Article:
Engineers from the Siena Robotics and Systems Lab (SIRSLaB) have designed a soft robotic gripper with an under-scoop that acts as a palm, allowing it to augment contact areas on different-sized objects to obtain a more robust grasp using lower forces.
Most soft robotic grippers adapt to the shape of the object they are grasping, such as Beihang University’s Universal Soft Robotic Gripper, and MIT’s Magic Ball Gripper, which employ various materials to deform around an object to achieve a firm hold. SIRSLaB’s Soft ScoopGripper, on the other hand, can make the object conform to the grip by reconfiguring its fingers and using its under-scoop for leverage.
The engineers developed the Soft ScoopGripper using a pair of 3D-printed underactuated tendon-driven flexible fingers composed of six soft/rigid modules and an underlying scoop, which are driven by a motor, a couple of actuators, four tendons (running in parallel) and differential mechanism. The finger modules can be reassembled in all sorts of configurations and with varying values of stiffness for each joint, which is done through the 3D printing process using different parameters.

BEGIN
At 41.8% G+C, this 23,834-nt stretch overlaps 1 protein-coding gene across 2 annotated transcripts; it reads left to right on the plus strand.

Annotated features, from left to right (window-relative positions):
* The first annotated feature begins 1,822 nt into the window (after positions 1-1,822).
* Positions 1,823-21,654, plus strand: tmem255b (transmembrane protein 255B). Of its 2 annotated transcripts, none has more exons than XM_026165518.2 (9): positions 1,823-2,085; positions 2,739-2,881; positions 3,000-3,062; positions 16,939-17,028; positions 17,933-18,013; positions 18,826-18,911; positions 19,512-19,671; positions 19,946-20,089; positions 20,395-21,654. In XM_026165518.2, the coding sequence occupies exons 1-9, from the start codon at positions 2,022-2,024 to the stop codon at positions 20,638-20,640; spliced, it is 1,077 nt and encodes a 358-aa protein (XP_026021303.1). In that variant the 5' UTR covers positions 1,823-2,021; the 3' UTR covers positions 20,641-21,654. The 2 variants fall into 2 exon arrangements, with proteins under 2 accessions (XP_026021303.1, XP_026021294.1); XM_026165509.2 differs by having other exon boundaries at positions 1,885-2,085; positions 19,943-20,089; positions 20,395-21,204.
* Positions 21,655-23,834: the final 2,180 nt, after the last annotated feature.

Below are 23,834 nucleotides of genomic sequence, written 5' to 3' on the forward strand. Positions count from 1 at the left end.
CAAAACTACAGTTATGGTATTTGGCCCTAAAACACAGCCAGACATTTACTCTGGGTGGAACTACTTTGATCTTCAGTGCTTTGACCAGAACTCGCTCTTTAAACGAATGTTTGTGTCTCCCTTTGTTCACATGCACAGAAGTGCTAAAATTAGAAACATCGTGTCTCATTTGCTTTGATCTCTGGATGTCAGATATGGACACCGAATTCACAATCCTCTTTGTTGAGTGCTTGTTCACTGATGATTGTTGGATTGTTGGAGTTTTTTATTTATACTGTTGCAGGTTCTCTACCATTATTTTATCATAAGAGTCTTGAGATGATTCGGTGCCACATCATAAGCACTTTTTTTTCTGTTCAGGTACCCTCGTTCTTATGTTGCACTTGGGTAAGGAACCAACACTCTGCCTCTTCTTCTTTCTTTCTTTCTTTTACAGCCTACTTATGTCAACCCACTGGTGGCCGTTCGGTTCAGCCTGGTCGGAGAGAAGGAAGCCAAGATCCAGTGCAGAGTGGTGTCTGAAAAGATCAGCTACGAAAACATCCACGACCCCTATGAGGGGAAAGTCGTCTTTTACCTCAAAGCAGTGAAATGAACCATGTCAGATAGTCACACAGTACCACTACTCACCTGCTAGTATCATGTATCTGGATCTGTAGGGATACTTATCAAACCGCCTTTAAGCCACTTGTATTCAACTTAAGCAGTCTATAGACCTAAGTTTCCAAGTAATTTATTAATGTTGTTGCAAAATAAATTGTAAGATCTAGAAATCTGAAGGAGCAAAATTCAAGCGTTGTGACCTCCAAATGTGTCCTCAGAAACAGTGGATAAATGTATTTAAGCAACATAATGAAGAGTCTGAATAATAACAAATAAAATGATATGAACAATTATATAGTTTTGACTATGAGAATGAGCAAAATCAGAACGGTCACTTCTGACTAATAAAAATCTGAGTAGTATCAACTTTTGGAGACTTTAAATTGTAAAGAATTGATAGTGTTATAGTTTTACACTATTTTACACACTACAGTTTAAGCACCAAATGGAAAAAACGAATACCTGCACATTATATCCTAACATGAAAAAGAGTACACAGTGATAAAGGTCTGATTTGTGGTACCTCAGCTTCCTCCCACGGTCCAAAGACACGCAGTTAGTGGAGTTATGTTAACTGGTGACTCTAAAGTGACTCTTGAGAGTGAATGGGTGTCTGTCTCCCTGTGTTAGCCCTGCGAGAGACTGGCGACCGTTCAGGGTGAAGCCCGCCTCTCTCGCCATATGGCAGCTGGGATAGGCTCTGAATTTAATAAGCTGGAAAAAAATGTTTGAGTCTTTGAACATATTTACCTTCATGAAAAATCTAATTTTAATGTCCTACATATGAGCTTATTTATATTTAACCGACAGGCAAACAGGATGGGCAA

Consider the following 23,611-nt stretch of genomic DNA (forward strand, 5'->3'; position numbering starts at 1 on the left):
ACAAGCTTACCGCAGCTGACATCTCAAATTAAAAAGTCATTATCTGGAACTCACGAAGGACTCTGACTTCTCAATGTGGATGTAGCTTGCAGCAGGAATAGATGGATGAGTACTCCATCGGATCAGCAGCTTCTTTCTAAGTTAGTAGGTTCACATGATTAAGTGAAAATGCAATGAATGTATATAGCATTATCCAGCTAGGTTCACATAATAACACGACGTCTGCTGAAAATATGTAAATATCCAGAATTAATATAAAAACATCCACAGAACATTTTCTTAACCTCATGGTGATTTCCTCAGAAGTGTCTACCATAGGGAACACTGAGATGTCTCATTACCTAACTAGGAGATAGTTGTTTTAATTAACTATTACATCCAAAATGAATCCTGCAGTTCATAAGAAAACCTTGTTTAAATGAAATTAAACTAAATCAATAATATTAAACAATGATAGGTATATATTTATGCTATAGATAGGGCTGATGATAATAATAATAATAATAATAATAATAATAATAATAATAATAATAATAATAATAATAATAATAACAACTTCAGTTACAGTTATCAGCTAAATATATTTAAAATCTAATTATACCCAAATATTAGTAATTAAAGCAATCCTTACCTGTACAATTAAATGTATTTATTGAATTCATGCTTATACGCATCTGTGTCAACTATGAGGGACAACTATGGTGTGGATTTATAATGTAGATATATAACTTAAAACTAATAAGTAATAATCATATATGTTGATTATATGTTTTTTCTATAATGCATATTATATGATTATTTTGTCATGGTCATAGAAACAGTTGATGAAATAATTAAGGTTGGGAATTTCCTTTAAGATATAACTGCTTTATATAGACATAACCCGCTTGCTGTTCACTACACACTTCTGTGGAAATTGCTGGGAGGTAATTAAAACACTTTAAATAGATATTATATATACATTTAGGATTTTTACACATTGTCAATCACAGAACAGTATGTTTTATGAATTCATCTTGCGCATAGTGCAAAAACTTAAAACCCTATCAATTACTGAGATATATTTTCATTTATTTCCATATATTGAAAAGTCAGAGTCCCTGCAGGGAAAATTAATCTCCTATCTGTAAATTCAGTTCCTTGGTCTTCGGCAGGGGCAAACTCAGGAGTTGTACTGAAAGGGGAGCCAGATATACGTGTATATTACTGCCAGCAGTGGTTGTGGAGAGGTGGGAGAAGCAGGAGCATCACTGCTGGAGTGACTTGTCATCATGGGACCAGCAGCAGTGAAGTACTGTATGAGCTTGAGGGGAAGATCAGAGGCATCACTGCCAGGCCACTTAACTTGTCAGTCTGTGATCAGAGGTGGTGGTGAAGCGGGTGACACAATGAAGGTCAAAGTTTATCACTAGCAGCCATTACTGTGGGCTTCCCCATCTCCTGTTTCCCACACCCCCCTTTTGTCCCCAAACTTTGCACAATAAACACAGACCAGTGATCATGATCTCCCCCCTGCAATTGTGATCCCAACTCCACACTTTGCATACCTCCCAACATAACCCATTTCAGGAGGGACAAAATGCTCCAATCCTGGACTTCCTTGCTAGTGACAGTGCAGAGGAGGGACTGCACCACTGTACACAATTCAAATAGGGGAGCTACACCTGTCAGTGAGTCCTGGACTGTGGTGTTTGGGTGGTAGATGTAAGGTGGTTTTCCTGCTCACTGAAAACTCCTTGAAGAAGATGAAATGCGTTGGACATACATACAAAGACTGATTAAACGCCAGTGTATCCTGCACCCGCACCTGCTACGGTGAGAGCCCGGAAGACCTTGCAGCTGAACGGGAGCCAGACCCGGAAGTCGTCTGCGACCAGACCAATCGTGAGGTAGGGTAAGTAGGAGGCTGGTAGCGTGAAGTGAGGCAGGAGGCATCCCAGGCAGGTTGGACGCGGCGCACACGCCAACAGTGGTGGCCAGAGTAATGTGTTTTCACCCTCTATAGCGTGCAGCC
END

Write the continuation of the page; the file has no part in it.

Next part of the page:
While the gripper is controlled manually using several buttons to control the actuation, the researchers state the platform can be installed on a robotic arm and managed wirelessly using an XBee module that can be installed on the gripper’s control circuit. They’re also looking at ways to incorporate more advanced scoops to the robotic gripper to increase the efficiency of its grasping ability and provide another level of robustness. Of course, they are exploring even more ways to exploit the Soft ScoopGripper as an end-effector of a robotic arm for autonomous grasp planning.